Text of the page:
It is critical that all Canadian airlines that operate international routes participate in the pilot project. In the Agency’s Decision No 324-AT-A-2015, the Applicant sought the extension of One Person, One Fare to international destinations. At that time, the only Respondent was WestJet and the Agency found, amongst other things, that to require only one Canadian transportation provider to implement One Person, One Fare would be unfair. Accordingly, the pilot project would need to be undertaken by all Canadian airlines that currently apply One Person, One Fare to their domestic flight routes.
The constraints to be monitored and measured in this pilot project should mirror and reflect those measured in the Agency’s Decision No 6-AT-A-2008. In that decision the Agency balanced the needs of persons with disabilities requiring a second seat with the operational and cost constraints upon air carriers to provide this accommodation. The Decision sets out parameters in relation to eligibility requirements to be fulfilled by passengers requesting accommodations, as well as the methodology utilized by the transportation providers to measure cost and effect on their profit margins. These parameters should apply similarly within this proposed pilot project.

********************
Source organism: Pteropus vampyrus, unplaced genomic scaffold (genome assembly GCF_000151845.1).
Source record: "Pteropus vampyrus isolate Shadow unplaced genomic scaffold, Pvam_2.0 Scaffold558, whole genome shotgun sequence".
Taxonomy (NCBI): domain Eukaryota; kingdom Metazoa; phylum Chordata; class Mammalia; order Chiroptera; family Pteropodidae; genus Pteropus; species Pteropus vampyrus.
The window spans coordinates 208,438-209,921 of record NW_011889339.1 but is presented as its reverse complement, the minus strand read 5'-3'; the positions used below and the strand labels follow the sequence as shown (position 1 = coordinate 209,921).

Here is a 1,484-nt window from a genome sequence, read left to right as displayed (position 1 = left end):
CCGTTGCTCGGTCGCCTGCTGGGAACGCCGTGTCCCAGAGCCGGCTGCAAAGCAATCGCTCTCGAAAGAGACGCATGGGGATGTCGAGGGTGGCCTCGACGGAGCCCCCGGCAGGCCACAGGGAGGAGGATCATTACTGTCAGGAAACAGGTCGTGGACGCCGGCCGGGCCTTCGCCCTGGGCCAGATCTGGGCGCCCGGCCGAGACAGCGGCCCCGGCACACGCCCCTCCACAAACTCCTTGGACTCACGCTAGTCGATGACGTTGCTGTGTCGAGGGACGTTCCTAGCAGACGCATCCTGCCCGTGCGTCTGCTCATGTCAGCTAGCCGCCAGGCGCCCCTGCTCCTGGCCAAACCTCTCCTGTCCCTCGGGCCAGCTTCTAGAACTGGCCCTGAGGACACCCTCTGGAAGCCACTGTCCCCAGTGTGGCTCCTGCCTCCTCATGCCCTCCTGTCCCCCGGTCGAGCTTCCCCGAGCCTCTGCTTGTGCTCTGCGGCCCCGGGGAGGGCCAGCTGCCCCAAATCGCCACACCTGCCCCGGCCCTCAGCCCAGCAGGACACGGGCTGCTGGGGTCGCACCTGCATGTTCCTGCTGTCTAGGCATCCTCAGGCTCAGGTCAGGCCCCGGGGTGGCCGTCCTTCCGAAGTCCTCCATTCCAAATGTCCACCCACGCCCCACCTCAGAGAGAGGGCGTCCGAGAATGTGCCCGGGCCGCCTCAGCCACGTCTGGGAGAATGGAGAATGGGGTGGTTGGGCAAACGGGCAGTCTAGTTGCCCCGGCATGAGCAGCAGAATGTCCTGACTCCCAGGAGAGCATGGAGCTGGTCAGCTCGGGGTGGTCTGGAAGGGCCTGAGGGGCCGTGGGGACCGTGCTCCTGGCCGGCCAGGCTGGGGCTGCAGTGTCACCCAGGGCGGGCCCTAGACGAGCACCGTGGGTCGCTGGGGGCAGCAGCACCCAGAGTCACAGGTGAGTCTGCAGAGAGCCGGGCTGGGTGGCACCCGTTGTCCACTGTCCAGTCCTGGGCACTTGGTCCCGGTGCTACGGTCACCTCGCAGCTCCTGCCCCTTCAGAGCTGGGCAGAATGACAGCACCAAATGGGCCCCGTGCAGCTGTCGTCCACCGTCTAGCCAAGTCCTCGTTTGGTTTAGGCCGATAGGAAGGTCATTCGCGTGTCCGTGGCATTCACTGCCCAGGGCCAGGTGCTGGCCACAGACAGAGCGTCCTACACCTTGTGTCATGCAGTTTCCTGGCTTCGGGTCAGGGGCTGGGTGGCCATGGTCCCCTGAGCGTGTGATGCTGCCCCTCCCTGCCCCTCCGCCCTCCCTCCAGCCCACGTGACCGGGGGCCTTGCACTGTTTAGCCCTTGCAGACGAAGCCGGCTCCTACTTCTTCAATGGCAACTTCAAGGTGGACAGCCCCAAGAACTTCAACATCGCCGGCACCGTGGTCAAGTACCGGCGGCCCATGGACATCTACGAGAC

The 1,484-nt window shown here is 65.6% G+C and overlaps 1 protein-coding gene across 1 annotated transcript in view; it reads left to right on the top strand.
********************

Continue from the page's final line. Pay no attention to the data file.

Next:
Some small airlines already provide a version of One Person, One Fare. For example, Canadian North provides that an attendant who accompanies a passenger with a disability during the flight will not be charged any fare. It is clear, however, that the policy only applies when a second seat is required for an accompanying attendant and does not apply to the need for a second seat for other disability-related accommodations.
Similar to the preceding section, ARCH submits that One Person, One Fare should apply to small transportation providers up to the point of undue hardship. Where transportation providers raise concerns related to financial impact that they would experience should they be obligated to apply One Person, One Fare, direct, objective and quantifiable evidence should be provided to demonstrate undue hardship.